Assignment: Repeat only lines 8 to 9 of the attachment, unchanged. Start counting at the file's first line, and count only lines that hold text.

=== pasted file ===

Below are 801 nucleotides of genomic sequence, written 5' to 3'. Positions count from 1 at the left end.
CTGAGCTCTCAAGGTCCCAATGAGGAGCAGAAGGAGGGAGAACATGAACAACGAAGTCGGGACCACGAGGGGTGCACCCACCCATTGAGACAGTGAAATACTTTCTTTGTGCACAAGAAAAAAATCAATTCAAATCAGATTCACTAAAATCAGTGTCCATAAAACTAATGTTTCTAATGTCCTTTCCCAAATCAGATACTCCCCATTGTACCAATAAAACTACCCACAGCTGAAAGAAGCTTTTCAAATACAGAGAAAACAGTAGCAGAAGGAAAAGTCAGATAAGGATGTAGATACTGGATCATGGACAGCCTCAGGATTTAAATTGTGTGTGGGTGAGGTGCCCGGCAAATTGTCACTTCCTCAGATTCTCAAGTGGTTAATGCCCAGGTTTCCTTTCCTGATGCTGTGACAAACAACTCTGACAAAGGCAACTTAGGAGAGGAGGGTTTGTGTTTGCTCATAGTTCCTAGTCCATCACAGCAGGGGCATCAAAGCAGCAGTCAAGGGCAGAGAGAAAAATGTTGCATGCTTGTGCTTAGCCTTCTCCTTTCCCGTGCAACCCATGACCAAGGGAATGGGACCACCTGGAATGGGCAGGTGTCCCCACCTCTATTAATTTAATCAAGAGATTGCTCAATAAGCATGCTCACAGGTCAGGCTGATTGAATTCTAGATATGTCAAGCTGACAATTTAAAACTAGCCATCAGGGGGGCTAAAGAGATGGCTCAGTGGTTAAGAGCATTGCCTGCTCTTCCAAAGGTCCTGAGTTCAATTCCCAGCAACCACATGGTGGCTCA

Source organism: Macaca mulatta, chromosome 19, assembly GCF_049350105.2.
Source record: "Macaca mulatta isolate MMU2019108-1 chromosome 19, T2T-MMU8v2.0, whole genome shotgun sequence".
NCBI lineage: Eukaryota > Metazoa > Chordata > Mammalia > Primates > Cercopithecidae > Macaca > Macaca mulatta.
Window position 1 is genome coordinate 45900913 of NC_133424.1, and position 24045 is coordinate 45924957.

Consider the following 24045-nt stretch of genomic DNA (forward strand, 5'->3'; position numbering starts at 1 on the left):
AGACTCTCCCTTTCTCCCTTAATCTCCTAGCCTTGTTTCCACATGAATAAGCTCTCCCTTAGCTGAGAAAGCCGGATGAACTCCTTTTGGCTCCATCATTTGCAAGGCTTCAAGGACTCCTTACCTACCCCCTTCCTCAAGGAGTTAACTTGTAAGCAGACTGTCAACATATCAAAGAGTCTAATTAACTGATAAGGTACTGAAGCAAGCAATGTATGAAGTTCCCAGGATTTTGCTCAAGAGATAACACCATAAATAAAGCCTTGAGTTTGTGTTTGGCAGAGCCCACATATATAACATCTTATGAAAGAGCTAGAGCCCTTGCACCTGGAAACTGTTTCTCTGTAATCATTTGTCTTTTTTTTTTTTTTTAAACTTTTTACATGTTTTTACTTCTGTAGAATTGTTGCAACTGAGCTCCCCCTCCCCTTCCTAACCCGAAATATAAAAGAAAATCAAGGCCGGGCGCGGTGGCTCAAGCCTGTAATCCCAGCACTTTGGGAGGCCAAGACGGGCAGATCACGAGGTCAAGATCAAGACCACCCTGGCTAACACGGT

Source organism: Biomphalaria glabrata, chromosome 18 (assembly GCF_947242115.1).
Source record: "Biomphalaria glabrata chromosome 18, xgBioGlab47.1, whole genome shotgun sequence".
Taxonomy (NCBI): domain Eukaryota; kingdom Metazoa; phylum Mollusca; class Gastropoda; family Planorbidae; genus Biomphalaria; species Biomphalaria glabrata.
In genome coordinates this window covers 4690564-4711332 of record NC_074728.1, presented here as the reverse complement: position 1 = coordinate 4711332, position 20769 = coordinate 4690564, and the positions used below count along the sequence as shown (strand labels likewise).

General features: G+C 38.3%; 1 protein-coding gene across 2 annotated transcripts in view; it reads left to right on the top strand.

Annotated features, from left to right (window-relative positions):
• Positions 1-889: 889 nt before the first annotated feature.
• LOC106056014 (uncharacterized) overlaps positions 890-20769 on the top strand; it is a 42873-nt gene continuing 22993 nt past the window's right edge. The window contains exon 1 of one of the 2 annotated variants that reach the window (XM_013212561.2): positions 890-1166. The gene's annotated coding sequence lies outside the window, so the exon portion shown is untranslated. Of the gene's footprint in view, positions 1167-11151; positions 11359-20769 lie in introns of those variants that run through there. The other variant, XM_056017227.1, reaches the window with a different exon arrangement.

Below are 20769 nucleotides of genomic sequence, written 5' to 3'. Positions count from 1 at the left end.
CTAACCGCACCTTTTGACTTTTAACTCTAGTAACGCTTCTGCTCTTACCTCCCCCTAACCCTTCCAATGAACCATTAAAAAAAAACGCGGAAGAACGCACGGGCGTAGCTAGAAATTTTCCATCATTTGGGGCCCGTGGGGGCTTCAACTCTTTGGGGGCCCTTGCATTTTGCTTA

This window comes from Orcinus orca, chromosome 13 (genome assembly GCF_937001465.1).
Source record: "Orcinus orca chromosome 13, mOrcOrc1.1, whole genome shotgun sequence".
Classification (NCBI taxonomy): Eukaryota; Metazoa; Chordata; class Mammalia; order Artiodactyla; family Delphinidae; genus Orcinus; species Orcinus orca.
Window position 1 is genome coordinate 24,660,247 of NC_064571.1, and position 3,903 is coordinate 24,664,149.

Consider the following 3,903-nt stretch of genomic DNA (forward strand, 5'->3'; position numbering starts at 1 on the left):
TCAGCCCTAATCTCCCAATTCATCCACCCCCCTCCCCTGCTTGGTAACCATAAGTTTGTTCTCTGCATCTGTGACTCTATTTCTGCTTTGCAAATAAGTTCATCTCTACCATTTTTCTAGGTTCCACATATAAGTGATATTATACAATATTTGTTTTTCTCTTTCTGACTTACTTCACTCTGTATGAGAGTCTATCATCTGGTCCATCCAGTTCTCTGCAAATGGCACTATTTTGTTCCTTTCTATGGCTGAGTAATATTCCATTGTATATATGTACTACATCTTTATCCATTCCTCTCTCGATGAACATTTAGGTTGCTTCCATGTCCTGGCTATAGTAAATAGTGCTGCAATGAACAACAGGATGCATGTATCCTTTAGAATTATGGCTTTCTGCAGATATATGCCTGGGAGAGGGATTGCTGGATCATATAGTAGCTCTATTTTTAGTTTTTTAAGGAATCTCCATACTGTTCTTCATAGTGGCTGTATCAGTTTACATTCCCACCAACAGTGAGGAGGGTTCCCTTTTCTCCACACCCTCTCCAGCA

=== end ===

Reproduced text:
AGACTCTCCCTTTCTCCCTTAATCTCCTAGCCTTGTTTCCACATGAATAAGCTCTCCCTTAGCTGAGAAAGCCGGATGAACTCCTTTTGGCTCCATCATTTGCAAGGCTTCAAGGACTCCTTACCTACCCCCTTCCTCAAGGAGTTAACTTGTAAGCAGACTGTCAACATATCAAAGAGTCTAATTAACTGATAAGGTACTGAAGCAAGCAATGTATGAAGTTCCCAGGATTTTGCTCAAGAGATAACACCATAAATAAAGCCTTGAGTTTGTGTTTGGCAGAGCCCACATATATAACATCTTATGAAAGAGCTAGAGCCCTTGCACCTGGAAACTGTTTCTCTGTAATCATTTGTCTTTTTTTTTTTTTTTAAACTTTTTACATGTTTTTACTTCTGTAGAATTGTTGCAACTGAGCTCCCCCTCCCCTTCCTAACCCGAAATATAAAAGAAAATCAAGGCCGGGCGCGGTGGCTCAAGCCTGTAATCCCAGCACTTTGGGAGGCCAAGACGGGCAGATCACGAGGTCAAGATCAAGACCACCCTGGCTAACACGGT

Source organism: Biomphalaria glabrata, chromosome 18 (assembly GCF_947242115.1).